One of the cardinal tenets of ultra-Orthodox Judaism is that Jewish Law (the halakha) is immutable. Within this, there are “higher” commandments and strictures, and others that are somewhat lower in the halakhic hierarchy. For at least two millennia, the cardinal value above (almost) all else has been “pikuach nefesh” – saving human life takes precedence over everything else (with three exceptions: incest, murder and idol worship). Recent events clearly show that this has undergone significant change.
Nothing could be more pikuach nefesh than a pandemic. The danger to life and limb is palpable, not only for each individual but for society as a whole. Yet when the coronavirus entered our midst last year, major segments of the Haredi community in Israel and in the US ignored the government’s strictures and the health professionals’ clear warnings to social distance, wear masks and stay home as much as possible. Even worse, several leading Haredi rabbinical leaders actually commanded their adherents to return to the yeshiva, as well as enabling (and themselves attending) mass weddings and funerals.
By traditional halakhic standards that was incomprehensible. According to the halakha, pikuach nefesh even overrides the sabbath – an ill person can be driven to the hospital if a doctor feels that there is even a small danger to the person’s life. Frail people can drink on Yom Kippur, and if for some reason a sick person needs nourishment but is in a situation where only non-kosher food is available, they are commanded to eat it! Yet all this fell by the wayside as the Jewish “value” of Talmudic study or communal solidarity took its place.
The recent tragic events at Mount Meron are another example of pikuach nefesh desuetude. No one could be sure that a disaster would occur but pikuach nefesh demands avoiding even the possibility of mortal danger as much as humanly possible. But here too the Haredi rabbis were silent (many, of course, encouraging the annual pilgrimage), although a few Haredi functionaries did vociferously warn of the danger. In this case, ignoring pikuach nefesh was even more egregious, as the “value” that took its place – visiting the grave of a saint and asking for succor – is profoundly unJewish. The greatest Jew of all, Moshe Rabbeinu (Moses), was buried by God without any marking, precisely so that no one would ever come to the grave asking for “mediated” communication with the Almighty. If that’s the case for Moses, why would Shimon Bar Yokhai be able to help supplicants?
Of course, the demotion of pikuach nefesh didn’t start last year. The Meron “haj” has been going on for decades; Israel’s State Ombudsman issued dire warnings in 2008, and then in a 2011 follow-up investigation found that very little was done to improve the situation.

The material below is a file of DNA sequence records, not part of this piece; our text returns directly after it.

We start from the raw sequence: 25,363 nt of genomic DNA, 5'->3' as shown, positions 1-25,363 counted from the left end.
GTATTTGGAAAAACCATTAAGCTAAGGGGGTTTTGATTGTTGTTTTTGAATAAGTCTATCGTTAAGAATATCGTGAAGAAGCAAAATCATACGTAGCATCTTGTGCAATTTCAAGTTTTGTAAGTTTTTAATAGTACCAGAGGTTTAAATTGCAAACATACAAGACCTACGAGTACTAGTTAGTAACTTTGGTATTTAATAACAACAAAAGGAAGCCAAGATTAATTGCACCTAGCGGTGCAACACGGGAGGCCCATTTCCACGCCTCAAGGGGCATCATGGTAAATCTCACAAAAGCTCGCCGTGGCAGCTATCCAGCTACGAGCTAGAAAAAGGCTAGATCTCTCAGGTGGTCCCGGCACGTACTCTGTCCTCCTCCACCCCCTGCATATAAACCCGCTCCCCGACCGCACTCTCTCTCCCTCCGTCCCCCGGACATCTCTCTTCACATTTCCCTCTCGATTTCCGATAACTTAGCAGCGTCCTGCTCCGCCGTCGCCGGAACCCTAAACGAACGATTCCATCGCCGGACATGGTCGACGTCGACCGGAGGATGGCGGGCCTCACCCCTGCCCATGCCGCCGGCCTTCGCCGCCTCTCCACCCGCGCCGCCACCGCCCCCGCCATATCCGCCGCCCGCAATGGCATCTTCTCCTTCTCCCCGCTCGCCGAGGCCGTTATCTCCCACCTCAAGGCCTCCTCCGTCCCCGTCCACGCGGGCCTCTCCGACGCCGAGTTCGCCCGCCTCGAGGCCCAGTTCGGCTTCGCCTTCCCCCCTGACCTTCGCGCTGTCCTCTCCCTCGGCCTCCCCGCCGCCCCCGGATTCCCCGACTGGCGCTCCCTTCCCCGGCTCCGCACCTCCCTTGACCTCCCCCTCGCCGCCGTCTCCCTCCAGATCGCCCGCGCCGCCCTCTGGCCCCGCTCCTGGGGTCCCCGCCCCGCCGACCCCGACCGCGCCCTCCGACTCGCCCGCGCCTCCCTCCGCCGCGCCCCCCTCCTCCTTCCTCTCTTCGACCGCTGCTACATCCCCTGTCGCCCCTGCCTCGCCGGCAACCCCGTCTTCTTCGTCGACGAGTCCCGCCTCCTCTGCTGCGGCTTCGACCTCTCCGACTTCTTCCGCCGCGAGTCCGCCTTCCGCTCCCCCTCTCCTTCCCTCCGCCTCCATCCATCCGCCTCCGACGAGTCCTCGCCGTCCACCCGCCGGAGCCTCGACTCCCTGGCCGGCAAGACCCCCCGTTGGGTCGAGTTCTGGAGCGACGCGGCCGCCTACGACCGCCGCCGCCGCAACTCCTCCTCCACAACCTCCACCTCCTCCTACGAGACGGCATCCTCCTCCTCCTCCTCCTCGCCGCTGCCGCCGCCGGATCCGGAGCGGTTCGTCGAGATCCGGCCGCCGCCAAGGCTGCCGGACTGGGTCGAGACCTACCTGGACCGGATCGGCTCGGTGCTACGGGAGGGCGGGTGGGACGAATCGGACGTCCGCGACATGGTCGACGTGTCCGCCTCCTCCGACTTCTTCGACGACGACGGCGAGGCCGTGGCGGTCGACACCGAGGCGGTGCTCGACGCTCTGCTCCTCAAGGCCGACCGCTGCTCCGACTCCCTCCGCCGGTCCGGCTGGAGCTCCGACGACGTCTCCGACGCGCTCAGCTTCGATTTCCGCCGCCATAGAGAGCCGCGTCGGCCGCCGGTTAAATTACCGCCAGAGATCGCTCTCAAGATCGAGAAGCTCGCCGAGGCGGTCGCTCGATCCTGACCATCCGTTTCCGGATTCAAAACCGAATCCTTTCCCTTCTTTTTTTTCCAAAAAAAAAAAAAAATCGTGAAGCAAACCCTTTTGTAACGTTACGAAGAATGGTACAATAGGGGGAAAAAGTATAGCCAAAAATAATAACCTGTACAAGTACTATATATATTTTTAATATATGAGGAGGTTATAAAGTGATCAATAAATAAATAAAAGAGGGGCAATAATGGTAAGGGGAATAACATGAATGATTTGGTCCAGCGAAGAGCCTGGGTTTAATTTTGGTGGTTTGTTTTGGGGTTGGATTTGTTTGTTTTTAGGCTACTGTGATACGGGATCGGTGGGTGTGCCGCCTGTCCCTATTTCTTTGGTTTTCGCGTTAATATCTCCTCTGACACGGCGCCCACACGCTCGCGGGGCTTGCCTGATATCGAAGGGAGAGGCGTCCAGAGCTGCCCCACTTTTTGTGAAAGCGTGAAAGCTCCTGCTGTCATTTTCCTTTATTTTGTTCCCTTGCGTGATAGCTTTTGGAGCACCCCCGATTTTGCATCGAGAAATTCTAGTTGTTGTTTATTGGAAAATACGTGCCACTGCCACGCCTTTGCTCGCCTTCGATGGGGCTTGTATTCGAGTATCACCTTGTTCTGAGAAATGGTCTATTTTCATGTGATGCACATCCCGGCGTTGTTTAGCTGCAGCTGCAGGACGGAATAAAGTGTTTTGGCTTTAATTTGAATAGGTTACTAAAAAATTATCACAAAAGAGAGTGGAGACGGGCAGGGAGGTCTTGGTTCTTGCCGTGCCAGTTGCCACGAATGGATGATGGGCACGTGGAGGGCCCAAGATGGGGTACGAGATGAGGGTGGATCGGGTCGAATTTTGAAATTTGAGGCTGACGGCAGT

Beyond that, one can point to other, more “subtle” examples. To take but one such issue: it was reported several years ago (https://www.ynet.co.il/articles/0,7340,L-4413730,00.html) that many Haredi rabbis have tried to “advise” their students not to smoke cigarettes but none are willing to declare outright that it falls under the commandment “וְנִשְׁמַרְתֶּם מְאֹד לְנַפְשֹׁתֵיכֶם” (“take great care for your life”: colloquially, pikuach nefesh).
There isn’t any one specific reason among the Haredim for the decline of pikuach nefesh as the ultimate value. During Corona, it was the need to keep the yeshiva students from going astray if at home for too long. Mount Meron is the Haredi equivalent of an annual Woodstock or Burning Man “happening” – this, for an ultra-religious community that has very few “mass entertainment” outlets. Prohibiting cigarette smoking falls under another (less stringent) halakhic principle: “a decree that the public cannot live by”. So the rabbis ignore the deadly outcome.
Perhaps some “good” will come of the Meron disaster and the Corona devastation for the Haredi community: finally returning to the real, ultimate, moral norm of Judaism – saving human life by listening to “secular” professionals, whether public security, health or otherwise. After all, obeying the government also is part of the halakhic system: דינא דמלכותא דינא (“the law of the land is the law”) – another Jewish stricture that seems to have been set aside by a not inconsiderable number of ultra-Orthodox Israelis (and Americans: see Corona and Borough Park…). If the Haredi community really wants to maintain its reputation for “authentic” Judaism (even double quotation marks would be appropriate), it has to go back to basics and return to the most basic Jewish principle of all: self-preservation.